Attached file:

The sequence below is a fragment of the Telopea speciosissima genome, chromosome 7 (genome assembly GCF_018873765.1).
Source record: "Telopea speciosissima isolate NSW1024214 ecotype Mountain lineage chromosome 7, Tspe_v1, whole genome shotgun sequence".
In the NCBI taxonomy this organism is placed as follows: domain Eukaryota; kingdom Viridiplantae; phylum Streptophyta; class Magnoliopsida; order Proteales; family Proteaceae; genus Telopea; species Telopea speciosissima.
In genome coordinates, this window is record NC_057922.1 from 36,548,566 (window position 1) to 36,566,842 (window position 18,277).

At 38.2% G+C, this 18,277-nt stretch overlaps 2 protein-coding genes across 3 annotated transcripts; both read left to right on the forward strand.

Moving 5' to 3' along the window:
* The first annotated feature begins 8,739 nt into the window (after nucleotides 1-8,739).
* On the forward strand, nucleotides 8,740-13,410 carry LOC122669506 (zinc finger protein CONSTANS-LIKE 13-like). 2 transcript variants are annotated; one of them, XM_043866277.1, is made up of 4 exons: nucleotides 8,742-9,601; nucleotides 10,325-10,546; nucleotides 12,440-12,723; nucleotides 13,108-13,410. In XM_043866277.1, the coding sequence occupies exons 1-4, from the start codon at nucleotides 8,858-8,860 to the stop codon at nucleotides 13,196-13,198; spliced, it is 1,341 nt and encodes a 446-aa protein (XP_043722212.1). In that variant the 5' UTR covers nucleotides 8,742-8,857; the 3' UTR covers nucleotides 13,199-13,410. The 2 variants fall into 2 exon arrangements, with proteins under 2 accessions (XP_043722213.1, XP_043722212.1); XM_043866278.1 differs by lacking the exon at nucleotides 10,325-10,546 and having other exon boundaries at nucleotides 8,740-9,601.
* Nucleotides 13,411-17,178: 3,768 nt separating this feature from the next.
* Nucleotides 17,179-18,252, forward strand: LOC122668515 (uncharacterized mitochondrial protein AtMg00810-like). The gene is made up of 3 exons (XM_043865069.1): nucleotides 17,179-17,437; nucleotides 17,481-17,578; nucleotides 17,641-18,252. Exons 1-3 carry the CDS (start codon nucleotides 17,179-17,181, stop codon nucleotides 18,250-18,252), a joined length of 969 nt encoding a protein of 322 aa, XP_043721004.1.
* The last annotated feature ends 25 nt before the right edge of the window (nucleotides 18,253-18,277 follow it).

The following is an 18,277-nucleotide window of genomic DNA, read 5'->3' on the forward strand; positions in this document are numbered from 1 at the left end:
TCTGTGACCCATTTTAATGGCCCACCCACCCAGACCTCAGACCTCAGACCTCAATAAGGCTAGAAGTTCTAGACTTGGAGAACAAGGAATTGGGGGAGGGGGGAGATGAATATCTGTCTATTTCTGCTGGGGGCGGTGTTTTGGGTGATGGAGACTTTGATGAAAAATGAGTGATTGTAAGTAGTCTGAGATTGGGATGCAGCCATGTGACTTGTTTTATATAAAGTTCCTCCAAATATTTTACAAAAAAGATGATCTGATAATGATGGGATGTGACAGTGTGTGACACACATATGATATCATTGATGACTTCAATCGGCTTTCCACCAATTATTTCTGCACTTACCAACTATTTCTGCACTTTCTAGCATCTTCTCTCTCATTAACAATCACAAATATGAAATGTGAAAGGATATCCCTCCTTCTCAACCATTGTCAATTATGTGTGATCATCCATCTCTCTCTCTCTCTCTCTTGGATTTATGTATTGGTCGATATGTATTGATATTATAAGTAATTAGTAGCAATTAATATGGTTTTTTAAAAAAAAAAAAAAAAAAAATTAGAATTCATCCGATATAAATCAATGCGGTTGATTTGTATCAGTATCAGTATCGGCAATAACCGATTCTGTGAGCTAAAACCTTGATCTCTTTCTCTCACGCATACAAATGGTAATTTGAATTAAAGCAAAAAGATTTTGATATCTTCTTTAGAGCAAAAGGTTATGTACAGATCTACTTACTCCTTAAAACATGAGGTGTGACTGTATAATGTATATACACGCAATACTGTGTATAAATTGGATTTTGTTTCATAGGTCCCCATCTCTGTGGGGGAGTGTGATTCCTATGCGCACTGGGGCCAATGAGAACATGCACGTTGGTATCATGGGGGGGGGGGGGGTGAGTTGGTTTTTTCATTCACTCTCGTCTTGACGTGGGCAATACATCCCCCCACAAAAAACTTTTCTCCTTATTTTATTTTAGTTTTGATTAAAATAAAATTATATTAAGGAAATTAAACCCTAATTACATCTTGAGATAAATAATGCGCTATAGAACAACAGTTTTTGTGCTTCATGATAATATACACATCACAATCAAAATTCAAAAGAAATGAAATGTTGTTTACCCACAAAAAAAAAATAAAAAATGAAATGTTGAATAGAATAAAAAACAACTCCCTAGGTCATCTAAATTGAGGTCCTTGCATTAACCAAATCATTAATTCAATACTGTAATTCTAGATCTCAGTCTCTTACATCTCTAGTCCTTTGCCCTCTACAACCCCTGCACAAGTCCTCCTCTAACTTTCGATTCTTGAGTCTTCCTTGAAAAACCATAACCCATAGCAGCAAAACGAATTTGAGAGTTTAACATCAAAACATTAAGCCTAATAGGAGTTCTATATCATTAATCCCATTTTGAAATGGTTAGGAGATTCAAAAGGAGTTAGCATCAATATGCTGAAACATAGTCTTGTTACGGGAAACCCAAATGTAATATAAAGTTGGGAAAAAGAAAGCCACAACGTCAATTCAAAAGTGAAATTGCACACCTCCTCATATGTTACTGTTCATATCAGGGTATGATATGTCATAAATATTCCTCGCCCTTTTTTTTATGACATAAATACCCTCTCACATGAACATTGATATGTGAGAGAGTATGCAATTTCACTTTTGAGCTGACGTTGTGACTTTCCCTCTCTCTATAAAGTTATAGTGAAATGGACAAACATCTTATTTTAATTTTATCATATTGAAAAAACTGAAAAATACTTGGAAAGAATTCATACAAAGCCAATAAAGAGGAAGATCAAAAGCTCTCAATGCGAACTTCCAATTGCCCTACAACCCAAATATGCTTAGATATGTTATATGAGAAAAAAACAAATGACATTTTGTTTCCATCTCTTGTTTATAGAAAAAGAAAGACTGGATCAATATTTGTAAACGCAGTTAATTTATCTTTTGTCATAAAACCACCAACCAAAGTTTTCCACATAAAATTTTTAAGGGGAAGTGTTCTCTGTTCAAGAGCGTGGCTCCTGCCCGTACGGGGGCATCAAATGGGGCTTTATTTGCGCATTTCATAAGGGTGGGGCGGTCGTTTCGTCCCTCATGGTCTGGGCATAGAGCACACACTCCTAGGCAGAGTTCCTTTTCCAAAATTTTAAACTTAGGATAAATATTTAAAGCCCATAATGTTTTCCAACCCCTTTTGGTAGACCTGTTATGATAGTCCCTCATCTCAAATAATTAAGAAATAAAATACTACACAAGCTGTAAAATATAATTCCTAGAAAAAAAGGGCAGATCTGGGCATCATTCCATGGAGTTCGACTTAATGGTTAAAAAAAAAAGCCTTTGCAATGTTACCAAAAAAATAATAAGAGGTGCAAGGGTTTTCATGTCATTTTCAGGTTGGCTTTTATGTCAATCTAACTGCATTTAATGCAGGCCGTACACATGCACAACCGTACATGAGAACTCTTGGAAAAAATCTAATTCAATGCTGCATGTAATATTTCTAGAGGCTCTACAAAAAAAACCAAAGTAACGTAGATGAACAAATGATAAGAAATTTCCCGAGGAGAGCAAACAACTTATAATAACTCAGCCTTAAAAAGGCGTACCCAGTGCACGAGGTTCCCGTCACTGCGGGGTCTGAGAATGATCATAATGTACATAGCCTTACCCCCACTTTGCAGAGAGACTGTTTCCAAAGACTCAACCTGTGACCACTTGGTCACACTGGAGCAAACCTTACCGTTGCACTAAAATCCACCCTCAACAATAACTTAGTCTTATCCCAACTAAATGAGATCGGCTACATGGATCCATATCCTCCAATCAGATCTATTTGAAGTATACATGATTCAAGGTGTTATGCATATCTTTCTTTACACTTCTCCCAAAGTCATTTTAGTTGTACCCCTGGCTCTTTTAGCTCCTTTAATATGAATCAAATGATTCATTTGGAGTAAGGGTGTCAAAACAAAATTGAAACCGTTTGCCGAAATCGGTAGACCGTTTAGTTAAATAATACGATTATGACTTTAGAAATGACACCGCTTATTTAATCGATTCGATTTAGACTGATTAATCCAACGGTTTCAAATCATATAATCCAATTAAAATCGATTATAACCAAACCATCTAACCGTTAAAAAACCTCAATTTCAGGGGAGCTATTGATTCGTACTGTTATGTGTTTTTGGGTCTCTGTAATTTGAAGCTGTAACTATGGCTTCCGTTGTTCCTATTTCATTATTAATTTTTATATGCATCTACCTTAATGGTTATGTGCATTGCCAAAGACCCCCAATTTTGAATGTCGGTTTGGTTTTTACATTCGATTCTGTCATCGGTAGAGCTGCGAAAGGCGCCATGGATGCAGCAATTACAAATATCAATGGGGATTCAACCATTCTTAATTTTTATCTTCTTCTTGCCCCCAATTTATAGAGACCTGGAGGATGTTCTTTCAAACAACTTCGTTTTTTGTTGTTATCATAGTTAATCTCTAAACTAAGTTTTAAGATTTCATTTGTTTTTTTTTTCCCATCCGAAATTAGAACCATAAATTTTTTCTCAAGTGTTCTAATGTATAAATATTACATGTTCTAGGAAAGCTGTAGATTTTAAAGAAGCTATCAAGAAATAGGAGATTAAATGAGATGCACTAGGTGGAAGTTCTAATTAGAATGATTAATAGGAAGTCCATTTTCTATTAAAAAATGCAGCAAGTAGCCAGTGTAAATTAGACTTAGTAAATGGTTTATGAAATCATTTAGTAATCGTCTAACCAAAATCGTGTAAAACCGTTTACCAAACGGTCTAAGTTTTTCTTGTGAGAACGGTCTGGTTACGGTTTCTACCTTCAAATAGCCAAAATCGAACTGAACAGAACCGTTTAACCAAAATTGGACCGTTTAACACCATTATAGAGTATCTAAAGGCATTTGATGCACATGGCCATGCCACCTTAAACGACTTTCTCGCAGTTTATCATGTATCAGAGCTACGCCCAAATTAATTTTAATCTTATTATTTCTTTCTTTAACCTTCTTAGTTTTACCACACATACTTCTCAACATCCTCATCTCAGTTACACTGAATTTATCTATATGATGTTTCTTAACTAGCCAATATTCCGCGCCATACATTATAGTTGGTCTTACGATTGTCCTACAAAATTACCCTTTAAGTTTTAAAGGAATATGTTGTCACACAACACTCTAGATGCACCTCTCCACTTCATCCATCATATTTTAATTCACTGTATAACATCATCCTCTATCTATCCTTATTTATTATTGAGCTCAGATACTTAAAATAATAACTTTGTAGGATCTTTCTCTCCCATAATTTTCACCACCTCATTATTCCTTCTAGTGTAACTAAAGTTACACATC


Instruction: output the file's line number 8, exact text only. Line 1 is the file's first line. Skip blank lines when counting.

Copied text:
* On the forward strand, nucleotides 8,740-13,410 carry LOC122669506 (zinc finger protein CONSTANS-LIKE 13-like). 2 transcript variants are annotated; one of them, XM_043866277.1, is made up of 4 exons: nucleotides 8,742-9,601; nucleotides 10,325-10,546; nucleotides 12,440-12,723; nucleotides 13,108-13,410. In XM_043866277.1, the coding sequence occupies exons 1-4, from the start codon at nucleotides 8,858-8,860 to the stop codon at nucleotides 13,196-13,198; spliced, it is 1,341 nt and encodes a 446-aa protein (XP_043722212.1). In that variant the 5' UTR covers nucleotides 8,742-8,857; the 3' UTR covers nucleotides 13,199-13,410. The 2 variants fall into 2 exon arrangements, with proteins under 2 accessions (XP_043722213.1, XP_043722212.1); XM_043866278.1 differs by lacking the exon at nucleotides 10,325-10,546 and having other exon boundaries at nucleotides 8,740-9,601.